In Israel running omicron records, zigzag policy, 4th shot

TEL AVIV, Israel – Israel opened to tourists for the first time in almost two years. After just one month, it slammed. Now the omicron variant has set a highly anticipated record for new infections in the country, which again opens on Sunday – but only for travelers from certain nations.

Back and forth has created whiplash for many Israelis. Even in the relatively small, prosperous Middle East nation – an early global leader against the coronavirus pandemic – the omicron variant surpasses the government’s ability to make and execute a clear pandemic public policy. What was once a straightforward regime of 9.4 million vaccines, testing, contact tracing and distancing of the nation has been shattered into a zigzag of rules that appear to be changing every few days.

The confusion here, about everything from tourism to tests, quarantines, masks and school politics, provides a glimpse of the pandemic puzzle that governments around the world face as the omicron variant burns through the population. One day, the World Heath Organization will declare the pandemic over. But in the meantime, leaders weigh how much illness, isolation and death people are willing to risk.

In Israel, as elsewhere, it is clear that the ultra-contagious omicron variant has pushed the fight against COVID-19 into a more messy phase of rules governed by a key assumption: Large sections of the public will join the omicron version, which is more contagious . but appears to cause less serious illness and death, especially among the vaccinated. But vaccinated people also catch the variety, and drive an increase, which is partly fed by gatherings during the winter holidays.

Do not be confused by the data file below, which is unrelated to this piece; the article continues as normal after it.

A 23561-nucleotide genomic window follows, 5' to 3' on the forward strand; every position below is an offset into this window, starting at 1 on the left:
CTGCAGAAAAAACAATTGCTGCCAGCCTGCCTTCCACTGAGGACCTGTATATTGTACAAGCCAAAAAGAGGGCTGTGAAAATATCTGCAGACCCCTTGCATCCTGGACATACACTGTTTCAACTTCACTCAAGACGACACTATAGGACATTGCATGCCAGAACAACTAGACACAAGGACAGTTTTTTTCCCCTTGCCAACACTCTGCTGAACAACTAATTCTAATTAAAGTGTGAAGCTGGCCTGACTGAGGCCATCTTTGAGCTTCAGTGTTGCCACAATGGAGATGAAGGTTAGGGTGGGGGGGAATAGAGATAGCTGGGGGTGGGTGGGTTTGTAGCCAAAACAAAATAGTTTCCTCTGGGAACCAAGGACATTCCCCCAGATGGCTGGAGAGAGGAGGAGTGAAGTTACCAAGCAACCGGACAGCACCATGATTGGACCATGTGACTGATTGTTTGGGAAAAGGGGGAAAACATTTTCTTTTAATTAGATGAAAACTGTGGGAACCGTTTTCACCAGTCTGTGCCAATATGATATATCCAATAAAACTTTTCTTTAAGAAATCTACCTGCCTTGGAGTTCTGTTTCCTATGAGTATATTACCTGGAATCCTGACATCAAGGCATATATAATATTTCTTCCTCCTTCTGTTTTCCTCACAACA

On Wednesday, the government reported a record for the pandemic in Israel with 11,978 new infections a day earlier. It beats the previous high of 11,345 infections in a single day set on September 2 during the delta variant wave.

“There is no control over the omicron wave,” Sharon Alroy-Preis, the health ministry’s top public health official, said on Israel’s Channel 13 this week.

“Probably no one is protected from infection,” Jonathan Halevy, president of Shaare Zedek Medical Center in Jerusalem, said Tuesday.

The new goal is to protect society’s most vulnerable people without yet another national lockdown – the red line Prime Minister Naftali Bennett and the country’s 7-month-old government are working to avoid.

“It’s a completely different ball game,” Bennett said during a news conference Sunday as he warned that the number of daily infections is expected to rise to new records in the coming weeks.

“We need to keep an eye on the ball if we want to continue to engage and work with an open country as much as possible,” he added.

In everyday life, it means a morass of confusion as Bennett and the coalition government he leads struggle to agree on rules and communicate their decisions to the public.

“The Ministry of Education is leaving principals to fight COVID-19 chaos alone,” a headline in Haaretz read daily Tuesday. A lack of national guidance, the story said, forces some school leaders to decide on their own whether to hold teaching in person, externally, or a combination.